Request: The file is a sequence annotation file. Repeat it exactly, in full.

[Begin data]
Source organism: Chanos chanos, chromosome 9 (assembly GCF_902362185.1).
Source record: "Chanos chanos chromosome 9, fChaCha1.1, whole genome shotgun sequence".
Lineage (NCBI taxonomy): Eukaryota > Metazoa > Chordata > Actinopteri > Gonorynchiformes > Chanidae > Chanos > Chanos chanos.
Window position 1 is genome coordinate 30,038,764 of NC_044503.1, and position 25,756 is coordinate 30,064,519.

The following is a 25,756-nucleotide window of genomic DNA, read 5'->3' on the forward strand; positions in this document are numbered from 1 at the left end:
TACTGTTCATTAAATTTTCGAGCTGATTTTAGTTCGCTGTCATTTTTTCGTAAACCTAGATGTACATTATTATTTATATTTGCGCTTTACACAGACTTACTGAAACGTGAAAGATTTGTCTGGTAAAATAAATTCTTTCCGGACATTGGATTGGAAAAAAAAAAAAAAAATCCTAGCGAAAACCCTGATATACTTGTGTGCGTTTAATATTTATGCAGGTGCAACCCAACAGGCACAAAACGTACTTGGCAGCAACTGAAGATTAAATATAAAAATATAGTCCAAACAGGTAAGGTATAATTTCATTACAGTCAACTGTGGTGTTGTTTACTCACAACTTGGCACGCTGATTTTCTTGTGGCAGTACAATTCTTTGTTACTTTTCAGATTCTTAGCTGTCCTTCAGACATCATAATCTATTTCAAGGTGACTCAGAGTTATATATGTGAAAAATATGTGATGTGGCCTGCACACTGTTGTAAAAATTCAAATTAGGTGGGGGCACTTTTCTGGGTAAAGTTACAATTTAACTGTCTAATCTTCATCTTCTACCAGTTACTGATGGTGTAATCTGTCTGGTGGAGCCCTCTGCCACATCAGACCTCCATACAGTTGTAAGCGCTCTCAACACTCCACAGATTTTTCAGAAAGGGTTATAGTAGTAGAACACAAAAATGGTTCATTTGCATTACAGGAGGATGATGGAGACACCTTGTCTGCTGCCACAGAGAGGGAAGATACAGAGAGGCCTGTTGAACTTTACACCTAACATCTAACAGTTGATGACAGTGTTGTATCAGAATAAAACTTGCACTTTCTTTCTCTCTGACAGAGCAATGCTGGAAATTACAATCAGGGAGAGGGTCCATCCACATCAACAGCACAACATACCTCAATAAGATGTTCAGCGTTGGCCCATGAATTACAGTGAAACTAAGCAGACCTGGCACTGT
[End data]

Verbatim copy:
Source organism: Chanos chanos, chromosome 9 (assembly GCF_902362185.1).
Source record: "Chanos chanos chromosome 9, fChaCha1.1, whole genome shotgun sequence".
Lineage (NCBI taxonomy): Eukaryota > Metazoa > Chordata > Actinopteri > Gonorynchiformes > Chanidae > Chanos > Chanos chanos.
Window position 1 is genome coordinate 30,038,764 of NC_044503.1, and position 25,756 is coordinate 30,064,519.

The following is a 25,756-nucleotide window of genomic DNA, read 5'->3' on the forward strand; positions in this document are numbered from 1 at the left end:
TACTGTTCATTAAATTTTCGAGCTGATTTTAGTTCGCTGTCATTTTTTCGTAAACCTAGATGTACATTATTATTTATATTTGCGCTTTACACAGACTTACTGAAACGTGAAAGATTTGTCTGGTAAAATAAATTCTTTCCGGACATTGGATTGGAAAAAAAAAAAAAAAATCCTAGCGAAAACCCTGATATACTTGTGTGCGTTTAATATTTATGCAGGTGCAACCCAACAGGCACAAAACGTACTTGGCAGCAACTGAAGATTAAATATAAAAATATAGTCCAAACAGGTAAGGTATAATTTCATTACAGTCAACTGTGGTGTTGTTTACTCACAACTTGGCACGCTGATTTTCTTGTGGCAGTACAATTCTTTGTTACTTTTCAGATTCTTAGCTGTCCTTCAGACATCATAATCTATTTCAAGGTGACTCAGAGTTATATATGTGAAAAATATGTGATGTGGCCTGCACACTGTTGTAAAAATTCAAATTAGGTGGGGGCACTTTTCTGGGTAAAGTTACAATTTAACTGTCTAATCTTCATCTTCTACCAGTTACTGATGGTGTAATCTGTCTGGTGGAGCCCTCTGCCACATCAGACCTCCATACAGTTGTAAGCGCTCTCAACACTCCACAGATTTTTCAGAAAGGGTTATAGTAGTAGAACACAAAAATGGTTCATTTGCATTACAGGAGGATGATGGAGACACCTTGTCTGCTGCCACAGAGAGGGAAGATACAGAGAGGCCTGTTGAACTTTACACCTAACATCTAACAGTTGATGACAGTGTTGTATCAGAATAAAACTTGCACTTTCTTTCTCTCTGACAGAGCAATGCTGGAAATTACAATCAGGGAGAGGGTCCATCCACATCAACAGCACAACATACCTCAATAAGATGTTCAGCGTTGGCCCATGAATTACAGTGAAACTAAGCAGACCTGGCACTGT